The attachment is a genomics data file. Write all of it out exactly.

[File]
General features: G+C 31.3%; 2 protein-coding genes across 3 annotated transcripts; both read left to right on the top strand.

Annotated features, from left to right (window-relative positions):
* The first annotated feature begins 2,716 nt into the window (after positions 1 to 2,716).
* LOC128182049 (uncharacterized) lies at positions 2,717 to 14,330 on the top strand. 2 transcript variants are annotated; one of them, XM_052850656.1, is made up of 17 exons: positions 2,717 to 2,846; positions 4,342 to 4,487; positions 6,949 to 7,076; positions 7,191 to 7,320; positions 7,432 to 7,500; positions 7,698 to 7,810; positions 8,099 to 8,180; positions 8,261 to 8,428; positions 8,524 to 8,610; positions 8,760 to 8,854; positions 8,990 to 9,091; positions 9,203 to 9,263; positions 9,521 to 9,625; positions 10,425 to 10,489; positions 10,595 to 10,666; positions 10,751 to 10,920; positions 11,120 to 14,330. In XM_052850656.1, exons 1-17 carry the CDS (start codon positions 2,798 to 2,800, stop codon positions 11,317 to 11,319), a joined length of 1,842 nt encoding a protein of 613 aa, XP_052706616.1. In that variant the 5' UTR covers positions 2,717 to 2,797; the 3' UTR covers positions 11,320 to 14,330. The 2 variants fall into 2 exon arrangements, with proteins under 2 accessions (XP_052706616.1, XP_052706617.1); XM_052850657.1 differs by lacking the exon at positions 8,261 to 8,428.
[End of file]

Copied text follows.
General features: G+C 31.3%; 2 protein-coding genes across 3 annotated transcripts; both read left to right on the top strand.

Annotated features, from left to right (window-relative positions):
* The first annotated feature begins 2,716 nt into the window (after positions 1 to 2,716).
* LOC128182049 (uncharacterized) lies at positions 2,717 to 14,330 on the top strand. 2 transcript variants are annotated; one of them, XM_052850656.1, is made up of 17 exons: positions 2,717 to 2,846; positions 4,342 to 4,487; positions 6,949 to 7,076; positions 7,191 to 7,320; positions 7,432 to 7,500; positions 7,698 to 7,810; positions 8,099 to 8,180; positions 8,261 to 8,428; positions 8,524 to 8,610; positions 8,760 to 8,854; positions 8,990 to 9,091; positions 9,203 to 9,263; positions 9,521 to 9,625; positions 10,425 to 10,489; positions 10,595 to 10,666; positions 10,751 to 10,920; positions 11,120 to 14,330. In XM_052850656.1, exons 1-17 carry the CDS (start codon positions 2,798 to 2,800, stop codon positions 11,317 to 11,319), a joined length of 1,842 nt encoding a protein of 613 aa, XP_052706616.1. In that variant the 5' UTR covers positions 2,717 to 2,797; the 3' UTR covers positions 11,320 to 14,330. The 2 variants fall into 2 exon arrangements, with proteins under 2 accessions (XP_052706616.1, XP_052706617.1); XM_052850657.1 differs by lacking the exon at positions 8,261 to 8,428.